with reference to the article “No Italian Jobs” published last week on why Italian graduates cannot wait to emigrate, it could be interesting to note a couple of things.
First, recent data published by ISTAT (the Italian National Institute of Statistics) confirm every year what you exposed on the basis of 10-to-20 years old data: Italian migration flows have been increasing strongly. To the point that, at present, official immigrants registered in Italy and Italian expatriates officially registered abroad both equal 4.2 million people. In both cases, the biggest majority is made of under 40. The ones who arrive are employed by thousands of manufacturing SMEs which constitute the backbone of the Italian economy. Those who live are mostly employed in the Services industry.
Second, the brain drain is indeed not limited to scientific researchers. Young, Italian-educated, Lawyers, Accountants, Doctors, Bankers, Engineers, people in Fashion, Ho.Re.Ca., Tourism and Arts-and-Culture sectors who decide to employ their skills abroad constitute a talent-drain of even more strategic relevance. The Government, though, seems to have fully realized the problem and acted against it. On December 23, for instance, the Parliament finally approved a strategic a comprehensive reform of the University system as well as a new law which extends important tax breaks (70-80%) to under 40 graduates/expatriates who will decide to return to work in Italybefore 2014.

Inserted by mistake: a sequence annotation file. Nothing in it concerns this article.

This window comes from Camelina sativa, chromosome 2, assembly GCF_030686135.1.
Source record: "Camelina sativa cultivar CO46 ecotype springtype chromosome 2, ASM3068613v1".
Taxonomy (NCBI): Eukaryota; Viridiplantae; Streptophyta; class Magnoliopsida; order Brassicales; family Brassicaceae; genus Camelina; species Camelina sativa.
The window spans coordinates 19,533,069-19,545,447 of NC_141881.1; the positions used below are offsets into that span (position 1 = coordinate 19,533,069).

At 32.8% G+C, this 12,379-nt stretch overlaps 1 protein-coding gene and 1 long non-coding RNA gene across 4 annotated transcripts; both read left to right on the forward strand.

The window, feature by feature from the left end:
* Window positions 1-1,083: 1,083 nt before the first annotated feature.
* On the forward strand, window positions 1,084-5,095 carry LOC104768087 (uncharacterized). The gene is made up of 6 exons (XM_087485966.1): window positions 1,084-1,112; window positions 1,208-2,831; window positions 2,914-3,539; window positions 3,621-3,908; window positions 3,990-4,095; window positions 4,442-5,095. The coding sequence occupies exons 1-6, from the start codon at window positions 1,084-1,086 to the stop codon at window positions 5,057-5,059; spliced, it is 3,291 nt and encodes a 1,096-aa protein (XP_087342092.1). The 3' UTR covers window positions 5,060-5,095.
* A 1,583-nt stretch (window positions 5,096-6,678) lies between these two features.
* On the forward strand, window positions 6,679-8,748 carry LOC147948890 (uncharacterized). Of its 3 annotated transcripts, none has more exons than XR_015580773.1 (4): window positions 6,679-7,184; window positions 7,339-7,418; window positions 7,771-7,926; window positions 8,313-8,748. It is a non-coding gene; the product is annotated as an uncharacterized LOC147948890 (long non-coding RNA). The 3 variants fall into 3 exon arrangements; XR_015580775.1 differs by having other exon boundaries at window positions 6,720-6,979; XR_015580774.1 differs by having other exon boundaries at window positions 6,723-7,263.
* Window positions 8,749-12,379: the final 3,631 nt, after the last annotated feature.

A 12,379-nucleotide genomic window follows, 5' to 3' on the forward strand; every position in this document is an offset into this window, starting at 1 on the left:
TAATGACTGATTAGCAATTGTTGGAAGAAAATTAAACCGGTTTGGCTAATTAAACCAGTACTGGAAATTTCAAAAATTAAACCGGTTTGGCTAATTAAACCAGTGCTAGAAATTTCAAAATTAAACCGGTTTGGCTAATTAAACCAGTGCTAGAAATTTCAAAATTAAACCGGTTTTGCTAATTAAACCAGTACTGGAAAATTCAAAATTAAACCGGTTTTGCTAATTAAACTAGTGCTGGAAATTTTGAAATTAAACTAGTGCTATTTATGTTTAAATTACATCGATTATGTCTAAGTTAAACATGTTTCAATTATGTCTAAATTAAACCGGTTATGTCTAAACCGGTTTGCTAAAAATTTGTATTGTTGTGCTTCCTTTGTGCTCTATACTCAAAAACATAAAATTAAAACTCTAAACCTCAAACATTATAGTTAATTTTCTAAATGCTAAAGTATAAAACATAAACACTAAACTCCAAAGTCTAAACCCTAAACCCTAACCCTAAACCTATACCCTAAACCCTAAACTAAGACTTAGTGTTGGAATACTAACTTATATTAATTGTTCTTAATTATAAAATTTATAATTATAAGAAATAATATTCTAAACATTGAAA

(in risposta ad un articolo apparso l’8 gennaio 2011)
19 Gennaio 2011
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